Clinical Outcomes Varied Among Patients With Mixed Aortic Valve Disease

Patients with mixed aortic valve disease had outcomes similar to patients with severe aortic stenosis.

Outcomes for patients with mixed aortic valve disease (MAVD) were comparable to severe aortic stenosis and preserved ejection fraction, according to data published in the Journal of the American College of Cardiology.

Currently, there are few clinical recommendations for patients with combined aortic stenosis and aortic regurgitation. Therefore, researchers conducted a study to determine the adverse event occurrence defined by the New York Heart Association functional class III/IV symptoms, aortic valve replacement, or cardiac death. They compared the event rate of MAVD to both isolated aortic stenosis and aortic regurgitation.

Asymptomatic patients with moderate MAVD and a left ventricular ejection fraction ≥50% were included in the study. MAVD was defined as a combination of moderate aortic stenosis and aortic regurgitation. Patients were followed at Mayo Clinic from 1994 to 2013, and all patients had at least 2 years of clinical and echocardiographic follow-up.

Patients were compared to 3 control groups each comprised of 117 patients matched by age and sex, including an isolated moderate aortic regurgitation group, a moderate aortic stenosis group, and a severe aortic stenosis group.

Adverse events occurred in 77% of patients, which included symptom development (69%), aortic valve replacement (67%), and cardiac death (4%). Predictors of adverse events included older age (hazard ratio [HR]: 1.71 per decade; 95% confidence interval [CI]: 1.38-1.97 per decade; P=.001) and relative wall thickness >0.42 (HR: 2.01; 95% CI: 1.86-2.33; P=.002).

At 5 years, the adverse event rate in the MAVD group was 71%, compared with 68% in the severe aortic stenosis group (P=.49). However, the MAVD group had a significantly higher rate of adverse events compared with the moderate aortic stenosis group (71% vs 31%; P<.0001) as well as the moderate aortic regurgitation group (71% vs 22%; P<.0001) at 5 years.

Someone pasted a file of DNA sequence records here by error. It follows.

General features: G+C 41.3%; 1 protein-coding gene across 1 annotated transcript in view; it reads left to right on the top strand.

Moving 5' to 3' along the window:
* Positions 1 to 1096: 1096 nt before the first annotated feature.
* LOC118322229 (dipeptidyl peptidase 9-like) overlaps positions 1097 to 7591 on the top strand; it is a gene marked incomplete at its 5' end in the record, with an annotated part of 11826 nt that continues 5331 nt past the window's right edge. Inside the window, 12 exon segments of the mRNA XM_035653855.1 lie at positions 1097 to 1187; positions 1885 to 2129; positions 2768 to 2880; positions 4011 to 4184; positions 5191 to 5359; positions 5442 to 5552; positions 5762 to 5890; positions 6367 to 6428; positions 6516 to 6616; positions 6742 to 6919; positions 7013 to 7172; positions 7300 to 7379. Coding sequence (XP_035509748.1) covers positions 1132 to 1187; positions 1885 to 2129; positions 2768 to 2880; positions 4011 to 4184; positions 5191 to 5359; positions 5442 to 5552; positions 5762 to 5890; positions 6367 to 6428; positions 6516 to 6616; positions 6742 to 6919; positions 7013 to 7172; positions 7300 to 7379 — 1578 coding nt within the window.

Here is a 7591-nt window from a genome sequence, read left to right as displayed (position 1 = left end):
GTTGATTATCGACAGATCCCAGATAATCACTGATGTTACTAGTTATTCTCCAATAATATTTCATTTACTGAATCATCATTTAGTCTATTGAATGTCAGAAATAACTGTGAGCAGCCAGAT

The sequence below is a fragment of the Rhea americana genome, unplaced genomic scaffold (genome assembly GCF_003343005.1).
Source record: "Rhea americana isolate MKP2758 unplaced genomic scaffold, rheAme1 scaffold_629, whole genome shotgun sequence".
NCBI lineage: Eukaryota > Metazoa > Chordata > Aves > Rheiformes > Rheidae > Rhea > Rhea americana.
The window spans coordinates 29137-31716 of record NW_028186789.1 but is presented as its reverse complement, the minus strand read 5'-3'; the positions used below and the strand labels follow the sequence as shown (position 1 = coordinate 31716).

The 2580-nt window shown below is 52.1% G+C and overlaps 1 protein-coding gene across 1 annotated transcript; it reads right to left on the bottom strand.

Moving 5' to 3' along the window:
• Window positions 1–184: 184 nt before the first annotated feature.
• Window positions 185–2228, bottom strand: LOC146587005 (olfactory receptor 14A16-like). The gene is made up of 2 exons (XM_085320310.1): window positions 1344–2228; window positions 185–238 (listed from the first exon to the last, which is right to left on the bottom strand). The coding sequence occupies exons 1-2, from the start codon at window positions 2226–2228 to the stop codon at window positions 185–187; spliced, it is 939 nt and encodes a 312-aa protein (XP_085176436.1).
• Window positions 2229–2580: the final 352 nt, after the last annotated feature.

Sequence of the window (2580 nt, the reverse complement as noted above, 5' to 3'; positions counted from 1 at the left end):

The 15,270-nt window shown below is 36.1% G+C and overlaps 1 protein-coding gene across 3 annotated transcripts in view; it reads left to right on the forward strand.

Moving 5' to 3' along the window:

Among the MAVD patients, the adverse event rate increased at 3, 5, and 7 years to 40%, 71%, and 84%, respectively. Researchers also observed that a subgroup of MAVD patients with concentric hypertrophy tended to become symptomatic and required aortic valve replacement, even without any progression in the severity of aortic valve disease.

“On the basis of these findings, we recommend that patients with moderate MAVD be followed every 6 to 12 months and monitored closely for rapid progression of valve disease or development of symptoms, similar to patients with isolated severe AS. Early valve replacement may be considered for MAVD patients without comorbidities in centers with low risk for such procedures,” the authors of the study concluded.

They also noted “that it would be inappropriate to apply guideline recommendations for isolated moderate AS or moderate AR to this population. Additionally, a subset of moderate MAVD patients with concentric hypertrophy can become symptomatic even in the absence of severe aortic valve disease.”

The authors suggested that future studies focus on long-term follow-up to determine effective timing for valve replacement in patients with moderate MAVD.


Egbe AC, Luis SA, Padang R, Warnes CA. Outcomes in moderate mixed aortic valve disease. Is it time for a paradigm shift? J Am Coll Cardiol. 2016;67(20):2321-2329. doi: 10.1016/j.jacc.2016.03.509.